The next day, we met up with our friends, Savvy and Chris, who we met in Vientiane, Laos. We checked out some of downtown Syney, and went to the Contemporary Art Museum.

We perused a Sam Taylor-Wood show, an exhibit called "Masquerade," and a permanent exhibit of modern Aboriginal works. My favorite pieces were the "Adventure Series" by Tracey Moffat. We also enjoyed seeing some of Cindy Sherman’s predecessors and contemporaries in Masquerade. I wasn’t aware there was such a tradition of photographic self-portraiture involving elaborate costumes and sets.

While in town, we noticed these terns, which apparently feed on garbage. They look kind of Edward Gorey.

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I spent one day shopping along Oxford Street, a long avenue of Soho-like shops and boutiques.

The weather never really cooperated with us in Sydney.

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One day, we did the "Bridge Climb," which entails climbing the Harbor Bridge. Apparently, it’s the only large bridge you can climb. Before "suiting up," we saw autographed photos of a melange of celebrities including Chelsea Clinton, Frankie Muniz and Pamela Anderson atop the bridge.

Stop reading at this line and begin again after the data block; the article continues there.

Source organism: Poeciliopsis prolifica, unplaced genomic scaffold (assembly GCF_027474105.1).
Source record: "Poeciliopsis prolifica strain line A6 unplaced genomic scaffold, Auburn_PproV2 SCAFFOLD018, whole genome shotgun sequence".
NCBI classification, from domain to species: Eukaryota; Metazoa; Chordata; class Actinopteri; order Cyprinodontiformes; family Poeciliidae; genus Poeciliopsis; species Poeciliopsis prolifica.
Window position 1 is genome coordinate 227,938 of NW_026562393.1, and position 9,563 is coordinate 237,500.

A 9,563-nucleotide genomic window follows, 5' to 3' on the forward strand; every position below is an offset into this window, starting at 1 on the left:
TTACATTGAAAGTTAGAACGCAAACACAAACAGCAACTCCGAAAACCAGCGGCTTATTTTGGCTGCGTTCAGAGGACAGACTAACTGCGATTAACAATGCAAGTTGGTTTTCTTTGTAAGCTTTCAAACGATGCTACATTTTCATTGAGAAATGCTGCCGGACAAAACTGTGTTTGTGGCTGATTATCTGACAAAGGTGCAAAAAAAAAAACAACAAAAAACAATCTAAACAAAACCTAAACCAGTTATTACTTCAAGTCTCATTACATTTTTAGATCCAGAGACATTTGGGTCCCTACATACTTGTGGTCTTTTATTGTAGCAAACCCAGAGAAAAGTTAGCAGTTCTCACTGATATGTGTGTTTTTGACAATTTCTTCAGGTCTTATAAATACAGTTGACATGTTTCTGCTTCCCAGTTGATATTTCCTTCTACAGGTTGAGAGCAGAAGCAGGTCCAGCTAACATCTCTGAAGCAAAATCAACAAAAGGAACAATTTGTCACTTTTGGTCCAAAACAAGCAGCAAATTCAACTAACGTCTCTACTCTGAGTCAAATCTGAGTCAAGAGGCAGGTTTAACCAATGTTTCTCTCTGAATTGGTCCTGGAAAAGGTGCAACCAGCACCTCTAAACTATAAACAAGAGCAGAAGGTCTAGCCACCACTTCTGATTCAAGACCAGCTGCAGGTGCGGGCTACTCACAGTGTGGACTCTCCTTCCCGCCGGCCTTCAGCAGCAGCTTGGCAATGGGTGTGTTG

Though we’d only recently heard of the Bridge Climb, many in our group had been thinking of doing it for years, and were very nervous. We were put into some rather foul outfits — jumpsuits with belts that clip onto a wire that keeps you from falling.

After a brief training session, we began our ascent of the bridge. It was actually rather tame; I’d been looking forward to some rappelling, but that wasn’t included. We traversed stairways, catwalks and inclines to the top of the bridge.

The Climb was really fabulous — the harbor views were great, but cameras weren’t allowed. One could see lots of inlets and islands, and what looked like a regatta of sailboats — they love to sail in Sydney. There were several business centers with skyscrapers scattered around the inlets. And, of course, the Opera House was the gem of the harbor.

That afternoon, we wandered around "The Rocks," the charming neighborhood at the base of the bridge. We also saw a lovely old observatory.

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Another day, we took a ferry to Manly Beach, one Sydney’s loveliest. Apparently, it’s called "Manly" because, as he arrived at the beach in 1788, Governor Arthur Phillip was struck by the manliness of the local Aborigines. Hmmm. Though it was chilly, the surfers were out. We wished the weather was warm enough to swim. Nonetheless, gorgeous beaches and comfortable neighborhoods made the Sydney lifestyle look very tempting.

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We did part of the "Manly Scenic Walk" along the shore, and considered knocking on several doors to ask, "How much?" It must be amazing in the summertime.